Efficiency of PV modules

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Concept of PV module efficiency[edit | edit source]

PV Module efficiency is a measurement of how much of the sun’s energy is converted into usable electricity. This is done by capturing the electrical current generated when sunshine interacts with silicon or thin film cells inside a PV module.

Pv module efficiency.png

It is measured simply. If a PV Module is 20 percent efficient, that means it’s capable of converting 20 percent of the sunshine hitting it into electricity. In recent times, modules like the Sunpower have high efficiency and can convert up to 23 percent of sunshine falling on their surface. On an average, the efficiency of PV Modules falls between the 15 to 19 percent range.

Pv modules.png

To put this into actual context, at STC (Standard test conditions), it is assumed that 1,000 watts per square meter (1000 W/m²) of sunlight hits the surface of the PV module. So, if the surface area of a PV module is 1 square meter (1m²), Ideally, we should end up with 1,000 watts of electricity (assuming no losses,100% conversion rate). Now, if the same Module is advertised as producing 100 watts, we’ll end up with an efficiency rating of 10 percent (100 divided by 1000 is 0.1, and 0.1 times 100 percent equals 10 percent).

From the example above, the PV module with 10 percent efficiency translates to the module only being capable of converting 10 percent of all the light that hit it into electricity. A Module with a higher efficiency rating will convert more sunlight into energy.

From the picture below, The Jinko modules JKM 310M,315M,320M,325M and 330M all have the same surface area but different power outputs due to the slight differences in their efficiencies.

Extract of Jinko PV module datasheet

As stated earlier, the average PV Modules available today average efficiency of around 15 to 19 percent.

General Misconception and Clarifications[edit | edit source]

In some countries for instance, Installers tend to purchase monocrystalline modules over polycrystalline modules, solely because they believe the polycrystalline type is way inferior when compared to the monocrystalline module. How does this compare and what are the major misconceptions ?

Pv module questionmark.png

Monocrystalline PV Modules have the highest efficiency rates since they are made from the highest-grade silicon, up to 23 Percent. Polycrystalline efficiency is slightly lesser with about 16-19% Efficiency.

How does this matter ?[edit | edit source]

  1. A 330W monocrystalline and polycrystalline module by Jinko, have a surface area of 1.67m² and 1.94m² respectively. With basic considerations, a 10kW roof installation would cover 50.1 m² and 58.2m² respectively. The polycrystalline module covering 8.1m² more than the monocrystalline module.
  2. The footprint or surface area covered by the monocrystalline is slightly smaller than polycrystalline.
  3. It is also true that monocrystalline modules do better in lower light conditions, handles heat better and are made of higher-grade silicon.

Essentially, for large scale installations, installations with limited available space or extreme weather conditions, the difference between polycrystalline and monocrystalline may be big enough to matter. Otherwise, residential and medium scale installation located where there are no shading issues or space constraint can easily interchange or choose any of both technologies.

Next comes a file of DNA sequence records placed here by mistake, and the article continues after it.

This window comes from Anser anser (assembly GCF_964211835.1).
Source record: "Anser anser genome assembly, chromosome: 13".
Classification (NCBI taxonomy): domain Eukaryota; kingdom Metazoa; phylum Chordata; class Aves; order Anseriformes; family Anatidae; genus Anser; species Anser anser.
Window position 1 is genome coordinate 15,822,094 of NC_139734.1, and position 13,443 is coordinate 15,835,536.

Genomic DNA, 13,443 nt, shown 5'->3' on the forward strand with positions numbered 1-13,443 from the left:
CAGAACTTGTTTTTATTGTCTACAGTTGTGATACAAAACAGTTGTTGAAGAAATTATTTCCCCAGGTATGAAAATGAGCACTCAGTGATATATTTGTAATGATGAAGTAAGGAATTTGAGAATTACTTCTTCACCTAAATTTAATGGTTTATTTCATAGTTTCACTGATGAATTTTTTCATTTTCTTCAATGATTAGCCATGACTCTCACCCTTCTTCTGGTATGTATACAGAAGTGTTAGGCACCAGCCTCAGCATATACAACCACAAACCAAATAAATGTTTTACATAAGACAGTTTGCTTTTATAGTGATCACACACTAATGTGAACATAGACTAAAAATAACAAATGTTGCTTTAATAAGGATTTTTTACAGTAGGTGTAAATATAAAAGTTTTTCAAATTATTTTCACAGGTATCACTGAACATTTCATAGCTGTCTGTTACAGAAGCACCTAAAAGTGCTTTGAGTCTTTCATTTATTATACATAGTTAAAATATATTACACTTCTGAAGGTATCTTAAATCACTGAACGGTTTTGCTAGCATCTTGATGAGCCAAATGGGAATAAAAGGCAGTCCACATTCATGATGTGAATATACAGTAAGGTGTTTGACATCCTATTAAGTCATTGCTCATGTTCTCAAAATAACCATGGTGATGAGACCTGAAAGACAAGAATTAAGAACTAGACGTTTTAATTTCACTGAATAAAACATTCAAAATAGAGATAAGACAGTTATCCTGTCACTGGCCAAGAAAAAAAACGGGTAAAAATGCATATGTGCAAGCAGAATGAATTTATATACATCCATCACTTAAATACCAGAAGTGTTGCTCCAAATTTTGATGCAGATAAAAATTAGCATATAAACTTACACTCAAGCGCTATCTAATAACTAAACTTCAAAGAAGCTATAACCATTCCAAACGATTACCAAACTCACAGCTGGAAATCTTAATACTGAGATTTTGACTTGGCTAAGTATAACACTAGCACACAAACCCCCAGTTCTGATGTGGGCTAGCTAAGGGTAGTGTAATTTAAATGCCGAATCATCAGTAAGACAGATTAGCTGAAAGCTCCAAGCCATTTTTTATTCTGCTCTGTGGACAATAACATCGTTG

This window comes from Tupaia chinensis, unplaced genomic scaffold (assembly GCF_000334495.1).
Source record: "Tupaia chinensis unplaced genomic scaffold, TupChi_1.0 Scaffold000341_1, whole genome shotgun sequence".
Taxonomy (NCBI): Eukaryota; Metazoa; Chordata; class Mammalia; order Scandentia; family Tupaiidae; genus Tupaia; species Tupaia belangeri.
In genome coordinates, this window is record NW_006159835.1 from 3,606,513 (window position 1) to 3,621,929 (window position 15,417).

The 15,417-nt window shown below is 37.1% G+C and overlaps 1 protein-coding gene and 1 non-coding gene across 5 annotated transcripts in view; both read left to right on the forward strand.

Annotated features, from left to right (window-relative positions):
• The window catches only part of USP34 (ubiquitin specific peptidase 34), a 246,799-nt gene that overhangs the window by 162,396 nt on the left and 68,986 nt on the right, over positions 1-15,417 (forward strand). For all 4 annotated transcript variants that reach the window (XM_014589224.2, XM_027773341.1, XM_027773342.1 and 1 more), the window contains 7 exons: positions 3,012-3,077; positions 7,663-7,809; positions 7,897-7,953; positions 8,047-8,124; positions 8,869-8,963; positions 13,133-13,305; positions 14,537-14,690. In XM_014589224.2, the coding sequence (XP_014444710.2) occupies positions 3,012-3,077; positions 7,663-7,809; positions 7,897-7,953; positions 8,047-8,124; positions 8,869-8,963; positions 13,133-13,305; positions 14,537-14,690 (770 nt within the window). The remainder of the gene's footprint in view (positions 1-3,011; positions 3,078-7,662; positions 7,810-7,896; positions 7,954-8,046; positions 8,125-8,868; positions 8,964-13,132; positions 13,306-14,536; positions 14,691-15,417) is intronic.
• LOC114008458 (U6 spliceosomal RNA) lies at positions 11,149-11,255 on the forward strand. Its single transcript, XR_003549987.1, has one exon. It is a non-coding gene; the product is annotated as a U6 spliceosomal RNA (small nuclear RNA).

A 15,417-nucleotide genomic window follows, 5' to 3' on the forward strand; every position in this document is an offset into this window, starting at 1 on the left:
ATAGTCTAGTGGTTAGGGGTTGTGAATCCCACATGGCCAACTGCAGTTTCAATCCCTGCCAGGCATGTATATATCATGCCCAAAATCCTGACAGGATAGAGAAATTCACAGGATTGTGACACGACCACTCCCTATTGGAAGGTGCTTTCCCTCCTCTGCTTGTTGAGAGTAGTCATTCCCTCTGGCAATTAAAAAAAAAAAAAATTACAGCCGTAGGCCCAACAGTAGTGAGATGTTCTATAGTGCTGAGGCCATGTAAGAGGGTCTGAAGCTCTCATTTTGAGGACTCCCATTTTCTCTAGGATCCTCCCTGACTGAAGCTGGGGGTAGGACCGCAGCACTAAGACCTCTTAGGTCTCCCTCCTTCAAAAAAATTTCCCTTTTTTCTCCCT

Cost is an important consideration when it comes down to the overall energy produced. Including the overall cost of installation, racking system, cables and other BOS (Balance of system), a module which is 4% less efficient but 15% cheaper might be a best option. Let us consider this analogy done by Geotherm HVAC

  • SolarWorld SunModule 260Wp (poly) = $196 per module ® 0.75 $/Wp
  • SolarWorld SunModule 285Wp (mono) = $249 per module ® 0.87 $/Wp

To normalize for wattage, multiply $196 times 285W and divide by 260W. Therefore, the adjusted cost difference is $215 per panel for poly vs. $249 per panel for mono. The monocrystalline module is 16% more expensive, however it do not produce 16% more energy than polycrystalline module, therefore the levelized cost of energy generated by the PV module will be cheaper with polycrystalline PV modules.

For an average home that uses 7,500 kWh annually, the required 18 monocrystalline PV modules would cost $612 more than the less efficient, poly panels.

Calculating efficiency[edit | edit source]

To calculate the efficiency of your Module, just multiply the amount of sunlight that hits the earth’s surface in your area (1000W/m2 at STC) by the area of your Module (Length * Breadth measured in square meters). Divide the maximum wattage on your Module by this number, then multiply it by 100 percent to get an efficiency rating.


However, real world conditions are usually different from the STC, so a typical Module rarely produces its advertised maximum wattage. Firstly, Irradiance is not often reaching 1000W/m2. Secondly, the temperature of the PV Module, is rarely a constant 25°C (the temperature used to determine STC ratings). Most PV Modules are at least 20°C hotter than the ambient temperature. In other words, if the temperature outside is 20°C, your PV Module’s temperature is probably above 40°C.

Summary[edit | edit source]

The choice between monocrystalline and polycrystalline PV Modules is not something that you should lose too much sleep over. It is more important that you choose a good brand of PV Modules. A good brand of PV Module is from a company that invests heavily in the quality of its manufacturing process and invests heavily in its reputation.

References[edit | edit source]